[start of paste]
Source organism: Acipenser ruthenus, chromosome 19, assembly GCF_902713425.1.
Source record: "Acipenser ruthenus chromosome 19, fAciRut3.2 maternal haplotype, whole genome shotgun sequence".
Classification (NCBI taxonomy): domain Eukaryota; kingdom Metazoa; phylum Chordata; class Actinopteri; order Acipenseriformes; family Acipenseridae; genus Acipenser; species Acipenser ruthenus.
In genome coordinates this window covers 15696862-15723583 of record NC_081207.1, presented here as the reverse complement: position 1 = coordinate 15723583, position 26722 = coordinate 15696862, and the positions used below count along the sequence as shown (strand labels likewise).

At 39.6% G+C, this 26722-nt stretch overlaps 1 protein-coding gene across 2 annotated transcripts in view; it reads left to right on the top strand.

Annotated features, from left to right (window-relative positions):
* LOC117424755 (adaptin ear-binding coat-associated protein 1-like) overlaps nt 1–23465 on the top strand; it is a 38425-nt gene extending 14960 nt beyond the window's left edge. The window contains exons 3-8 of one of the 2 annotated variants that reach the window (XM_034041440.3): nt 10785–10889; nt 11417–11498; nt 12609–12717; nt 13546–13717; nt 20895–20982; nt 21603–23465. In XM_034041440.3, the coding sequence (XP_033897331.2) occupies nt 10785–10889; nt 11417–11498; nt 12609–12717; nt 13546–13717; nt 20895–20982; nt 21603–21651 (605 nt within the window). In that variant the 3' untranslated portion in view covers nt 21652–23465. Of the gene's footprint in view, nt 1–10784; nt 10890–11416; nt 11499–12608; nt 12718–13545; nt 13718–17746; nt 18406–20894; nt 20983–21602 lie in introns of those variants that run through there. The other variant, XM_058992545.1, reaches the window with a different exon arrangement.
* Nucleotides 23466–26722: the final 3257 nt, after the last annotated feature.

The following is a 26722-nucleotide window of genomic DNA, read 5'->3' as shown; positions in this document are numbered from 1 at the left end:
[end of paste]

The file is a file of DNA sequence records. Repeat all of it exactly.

Source organism: Acipenser ruthenus, chromosome 19, assembly GCF_902713425.1.
Source record: "Acipenser ruthenus chromosome 19, fAciRut3.2 maternal haplotype, whole genome shotgun sequence".
Classification (NCBI taxonomy): domain Eukaryota; kingdom Metazoa; phylum Chordata; class Actinopteri; order Acipenseriformes; family Acipenseridae; genus Acipenser; species Acipenser ruthenus.
In genome coordinates this window covers 15696862-15723583 of record NC_081207.1, presented here as the reverse complement: position 1 = coordinate 15723583, position 26722 = coordinate 15696862, and the positions used below count along the sequence as shown (strand labels likewise).

At 39.6% G+C, this 26722-nt stretch overlaps 1 protein-coding gene across 2 annotated transcripts in view; it reads left to right on the top strand.

Annotated features, from left to right (window-relative positions):
* LOC117424755 (adaptin ear-binding coat-associated protein 1-like) overlaps nt 1–23465 on the top strand; it is a 38425-nt gene extending 14960 nt beyond the window's left edge. The window contains exons 3-8 of one of the 2 annotated variants that reach the window (XM_034041440.3): nt 10785–10889; nt 11417–11498; nt 12609–12717; nt 13546–13717; nt 20895–20982; nt 21603–23465. In XM_034041440.3, the coding sequence (XP_033897331.2) occupies nt 10785–10889; nt 11417–11498; nt 12609–12717; nt 13546–13717; nt 20895–20982; nt 21603–21651 (605 nt within the window). In that variant the 3' untranslated portion in view covers nt 21652–23465. Of the gene's footprint in view, nt 1–10784; nt 10890–11416; nt 11499–12608; nt 12718–13545; nt 13718–17746; nt 18406–20894; nt 20983–21602 lie in introns of those variants that run through there. The other variant, XM_058992545.1, reaches the window with a different exon arrangement.
* Nucleotides 23466–26722: the final 3257 nt, after the last annotated feature.

The following is a 26722-nucleotide window of genomic DNA, read 5'->3' as shown; positions in this document are numbered from 1 at the left end: